News / Asia

Suspected US Drone Strikes Kill 15 in Pakistan

North and South Waziristan, part of the Federally Administered Trial Area (FATA)
North and South Waziristan, part of the Federally Administered Trial Area (FATA)
VOA News

Pakistani officials say as many as four U.S. drone strikes have killed at least 15 people in the country's northwest tribal region.

Authorities say the strikes took place in the town of Datta Khel in North Waziristan. The identity and nationality of those killed was not immediately known.  U.S. drone attacks have been a source of tension between the two countries, with Pakistan claiming the strikes are a violation of its sovereignty.

VOA Deewa reporter Ismail Khan said the drone strike occurred outside the area where the Pakistani military is conducting an operation and in a stronghold of the militant Haqqani network.

CIA drone strikesCIA drone strikes
x
CIA drone strikes
CIA drone strikes

Wednesday's drone strikes took place as the Pakistani military continued its offensive in North Waziristan, carrying out air strikes in the Shawal Valley that have killed 35 militants. The military says fighter jets targeted militants who had fled the assault in other areas of the tribal district.

The information can not be independently confirmed because journalists are restricted from  the restive tribal region.

The Pakistani military launched a ground operation against the Pakistani Taliban in North Waziristan in June after militants carried out a deadly assault on the airport in the southern port city of Karachi. The military says more than 440 militants and over 25 soldiers have been killed since the offensive began. The government says some one million people have been displaced by the offensive.

Meanwhile residents in the nearby tribal agency of Bajaur say they have convinced the military to postpone any such operation in their area that borders Afghanistan's Kunar province.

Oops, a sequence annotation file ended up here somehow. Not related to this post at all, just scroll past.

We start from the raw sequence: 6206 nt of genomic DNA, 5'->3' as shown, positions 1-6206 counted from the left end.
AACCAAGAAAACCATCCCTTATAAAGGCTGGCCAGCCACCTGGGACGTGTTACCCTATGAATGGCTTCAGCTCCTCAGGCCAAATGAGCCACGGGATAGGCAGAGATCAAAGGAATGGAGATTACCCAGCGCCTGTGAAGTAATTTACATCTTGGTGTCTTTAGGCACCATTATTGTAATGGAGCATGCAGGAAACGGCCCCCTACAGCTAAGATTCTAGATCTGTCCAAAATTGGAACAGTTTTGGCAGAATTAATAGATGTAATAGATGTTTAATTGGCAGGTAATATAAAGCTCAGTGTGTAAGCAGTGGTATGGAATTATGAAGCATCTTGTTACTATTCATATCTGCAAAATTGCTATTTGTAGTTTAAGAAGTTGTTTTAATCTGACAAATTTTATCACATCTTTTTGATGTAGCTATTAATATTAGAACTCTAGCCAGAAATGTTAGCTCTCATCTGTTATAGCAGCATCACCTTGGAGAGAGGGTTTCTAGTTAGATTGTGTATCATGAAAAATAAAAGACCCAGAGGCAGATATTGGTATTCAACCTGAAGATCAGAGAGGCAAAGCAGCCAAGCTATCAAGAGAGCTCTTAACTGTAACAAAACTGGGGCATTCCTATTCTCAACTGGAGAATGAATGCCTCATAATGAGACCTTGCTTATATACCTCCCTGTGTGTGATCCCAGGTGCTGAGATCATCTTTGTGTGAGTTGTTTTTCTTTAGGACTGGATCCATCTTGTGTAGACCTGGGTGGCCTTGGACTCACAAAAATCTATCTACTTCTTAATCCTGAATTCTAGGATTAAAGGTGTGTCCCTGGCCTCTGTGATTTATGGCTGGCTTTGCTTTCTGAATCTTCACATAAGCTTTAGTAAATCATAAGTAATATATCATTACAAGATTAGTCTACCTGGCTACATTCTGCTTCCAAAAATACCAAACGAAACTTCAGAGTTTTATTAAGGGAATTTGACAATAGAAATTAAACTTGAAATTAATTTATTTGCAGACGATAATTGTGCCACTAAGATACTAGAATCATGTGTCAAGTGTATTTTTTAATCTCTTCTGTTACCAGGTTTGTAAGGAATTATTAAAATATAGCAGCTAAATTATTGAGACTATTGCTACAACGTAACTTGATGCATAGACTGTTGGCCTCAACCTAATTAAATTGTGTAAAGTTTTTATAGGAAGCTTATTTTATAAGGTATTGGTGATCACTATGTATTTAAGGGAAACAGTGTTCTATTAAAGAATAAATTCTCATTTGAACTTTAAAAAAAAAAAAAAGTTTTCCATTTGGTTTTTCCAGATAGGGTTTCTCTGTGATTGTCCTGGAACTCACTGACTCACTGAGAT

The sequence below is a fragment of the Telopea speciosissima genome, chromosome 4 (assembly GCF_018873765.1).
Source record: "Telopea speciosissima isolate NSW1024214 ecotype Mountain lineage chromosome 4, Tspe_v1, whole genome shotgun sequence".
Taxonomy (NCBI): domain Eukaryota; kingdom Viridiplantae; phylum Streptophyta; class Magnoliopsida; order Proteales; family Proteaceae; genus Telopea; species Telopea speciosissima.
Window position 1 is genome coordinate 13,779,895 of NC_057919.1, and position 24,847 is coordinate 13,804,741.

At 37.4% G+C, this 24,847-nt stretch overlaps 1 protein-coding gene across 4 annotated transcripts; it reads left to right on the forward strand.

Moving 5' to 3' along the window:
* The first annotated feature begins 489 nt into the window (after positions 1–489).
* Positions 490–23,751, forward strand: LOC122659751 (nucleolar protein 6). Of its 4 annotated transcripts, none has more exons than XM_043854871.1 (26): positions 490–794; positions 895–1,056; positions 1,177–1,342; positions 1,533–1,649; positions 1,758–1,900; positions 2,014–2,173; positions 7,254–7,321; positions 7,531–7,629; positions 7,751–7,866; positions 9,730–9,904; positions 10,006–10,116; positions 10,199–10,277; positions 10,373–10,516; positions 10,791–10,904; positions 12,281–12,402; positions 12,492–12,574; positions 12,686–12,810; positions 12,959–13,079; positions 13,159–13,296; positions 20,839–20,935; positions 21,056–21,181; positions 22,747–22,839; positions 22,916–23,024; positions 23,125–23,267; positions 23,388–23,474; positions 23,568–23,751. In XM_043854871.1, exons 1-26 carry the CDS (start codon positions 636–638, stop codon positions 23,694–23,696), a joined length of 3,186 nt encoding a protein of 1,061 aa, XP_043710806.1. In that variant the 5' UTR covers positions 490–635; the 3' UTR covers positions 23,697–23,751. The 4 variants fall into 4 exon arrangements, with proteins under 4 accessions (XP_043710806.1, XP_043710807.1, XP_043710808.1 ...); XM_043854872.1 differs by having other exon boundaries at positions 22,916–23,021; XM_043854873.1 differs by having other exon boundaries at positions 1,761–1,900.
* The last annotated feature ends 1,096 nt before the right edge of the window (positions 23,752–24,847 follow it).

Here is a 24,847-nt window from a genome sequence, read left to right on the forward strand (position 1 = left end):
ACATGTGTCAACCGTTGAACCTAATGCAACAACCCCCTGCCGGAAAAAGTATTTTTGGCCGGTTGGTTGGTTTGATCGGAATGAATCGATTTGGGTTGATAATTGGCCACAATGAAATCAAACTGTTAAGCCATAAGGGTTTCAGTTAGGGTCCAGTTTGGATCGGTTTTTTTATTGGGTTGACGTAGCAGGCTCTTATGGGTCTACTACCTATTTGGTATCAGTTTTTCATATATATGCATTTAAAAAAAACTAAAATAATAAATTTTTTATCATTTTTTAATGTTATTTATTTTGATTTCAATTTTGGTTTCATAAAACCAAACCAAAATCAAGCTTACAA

Tribal elder Sher Muhammad told VOA Deewa that the local tribal council has assured the military that it will take responsibility for its own security. Muhammad said, "we will not allow any terrorist to create sanctuaries in the area." He added, "if any tribal member is seen with a terrorist, his home will be set on fire and he will be expelled from the area."

Separately on Tuesday, Pakistani forces said they have captured a top fugitive Taliban commander who once tried to kill former president Pervez Musharraf.

The army says soldiers nabbed Adnan Rashid late last week in South Waziristan, near the Afghan border.  He was wounded in a gun battle with Pakistani forces.

Rashid is a former Pakistani air force officer who was sentenced to death for a failed suicide bomb attack on then-president Musharraf in 2003.

He escaped from prison in 2012 and claimed to have played a part in the attempted murder of Pakistani schoolgirl and human rights activist Malala Yousafzai.

 

You May Like

Turkey's Erdogan: Women Not Equal to Men

Speaking at conference in Istanbul, President Erdogan says Islam has defined a position for women: motherhood More

Ahead of SAARC Summit, Subdued Expectations

Some regional analysts say distrust between Pakistani, Indian officials has slowed SAARC's progress over the year More

Philippines Leery of Development on Reef Reclamation in S. China Sea

Chinese land reclamation projects in area have been ongoing for years, but new satellite imagery reportedly shows China’s massive construction project More

This forum has been closed.
Comments
     
There are no comments in this forum. Be first and add one

Featured Videos

Your JavaScript is turned off or you have an old version of Adobe's Flash Player. Get the latest Flash player.
Aung San Suu Kyi: Myanmar Opposition to Keep Pushing for Constitutional Changei
X
November 24, 2014 10:09 PM
Myanmar opposition leader Aung San Suu Kyi says she and her supporters will continue pushing to amend a constitutional clause that bars her from running for president next year. VOA's Than Lwin Htun reports from the capital Naypyitaw in this report narrated by Colin Lovett.
Video

Video Aung San Suu Kyi: Myanmar Opposition to Keep Pushing for Constitutional Change

Myanmar opposition leader Aung San Suu Kyi says she and her supporters will continue pushing to amend a constitutional clause that bars her from running for president next year. VOA's Than Lwin Htun reports from the capital Naypyitaw in this report narrated by Colin Lovett.